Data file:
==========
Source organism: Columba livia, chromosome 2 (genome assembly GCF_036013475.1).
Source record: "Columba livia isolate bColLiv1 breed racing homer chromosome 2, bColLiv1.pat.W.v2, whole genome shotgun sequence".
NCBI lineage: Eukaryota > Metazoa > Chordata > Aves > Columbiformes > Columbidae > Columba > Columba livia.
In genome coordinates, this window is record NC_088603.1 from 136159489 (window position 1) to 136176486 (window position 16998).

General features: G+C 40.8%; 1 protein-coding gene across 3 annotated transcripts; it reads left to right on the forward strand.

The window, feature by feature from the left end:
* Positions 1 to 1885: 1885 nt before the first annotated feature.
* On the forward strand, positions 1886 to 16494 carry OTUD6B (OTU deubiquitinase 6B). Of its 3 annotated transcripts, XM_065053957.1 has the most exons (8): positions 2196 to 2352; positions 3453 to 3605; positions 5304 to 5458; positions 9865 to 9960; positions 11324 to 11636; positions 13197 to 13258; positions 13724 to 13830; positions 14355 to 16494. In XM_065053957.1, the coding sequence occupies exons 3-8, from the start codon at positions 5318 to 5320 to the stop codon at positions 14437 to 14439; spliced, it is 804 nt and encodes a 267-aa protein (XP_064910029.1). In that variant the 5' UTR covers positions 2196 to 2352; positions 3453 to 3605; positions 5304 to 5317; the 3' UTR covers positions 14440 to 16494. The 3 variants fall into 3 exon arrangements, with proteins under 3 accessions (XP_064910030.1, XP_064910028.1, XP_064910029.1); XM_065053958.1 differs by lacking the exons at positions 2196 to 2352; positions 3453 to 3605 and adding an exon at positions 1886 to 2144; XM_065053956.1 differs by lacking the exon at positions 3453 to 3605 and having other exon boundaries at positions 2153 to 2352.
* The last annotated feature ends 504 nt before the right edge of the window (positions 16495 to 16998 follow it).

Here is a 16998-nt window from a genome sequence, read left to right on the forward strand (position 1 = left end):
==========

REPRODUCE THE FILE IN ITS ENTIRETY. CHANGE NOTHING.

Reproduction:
Source organism: Columba livia, chromosome 2 (genome assembly GCF_036013475.1).
Source record: "Columba livia isolate bColLiv1 breed racing homer chromosome 2, bColLiv1.pat.W.v2, whole genome shotgun sequence".
NCBI lineage: Eukaryota > Metazoa > Chordata > Aves > Columbiformes > Columbidae > Columba > Columba livia.
In genome coordinates, this window is record NC_088603.1 from 136159489 (window position 1) to 136176486 (window position 16998).

General features: G+C 40.8%; 1 protein-coding gene across 3 annotated transcripts; it reads left to right on the forward strand.

The window, feature by feature from the left end:
* Positions 1 to 1885: 1885 nt before the first annotated feature.
* On the forward strand, positions 1886 to 16494 carry OTUD6B (OTU deubiquitinase 6B). Of its 3 annotated transcripts, XM_065053957.1 has the most exons (8): positions 2196 to 2352; positions 3453 to 3605; positions 5304 to 5458; positions 9865 to 9960; positions 11324 to 11636; positions 13197 to 13258; positions 13724 to 13830; positions 14355 to 16494. In XM_065053957.1, the coding sequence occupies exons 3-8, from the start codon at positions 5318 to 5320 to the stop codon at positions 14437 to 14439; spliced, it is 804 nt and encodes a 267-aa protein (XP_064910029.1). In that variant the 5' UTR covers positions 2196 to 2352; positions 3453 to 3605; positions 5304 to 5317; the 3' UTR covers positions 14440 to 16494. The 3 variants fall into 3 exon arrangements, with proteins under 3 accessions (XP_064910030.1, XP_064910028.1, XP_064910029.1); XM_065053958.1 differs by lacking the exons at positions 2196 to 2352; positions 3453 to 3605 and adding an exon at positions 1886 to 2144; XM_065053956.1 differs by lacking the exon at positions 3453 to 3605 and having other exon boundaries at positions 2153 to 2352.
* The last annotated feature ends 504 nt before the right edge of the window (positions 16495 to 16998 follow it).

Here is a 16998-nt window from a genome sequence, read left to right on the forward strand (position 1 = left end):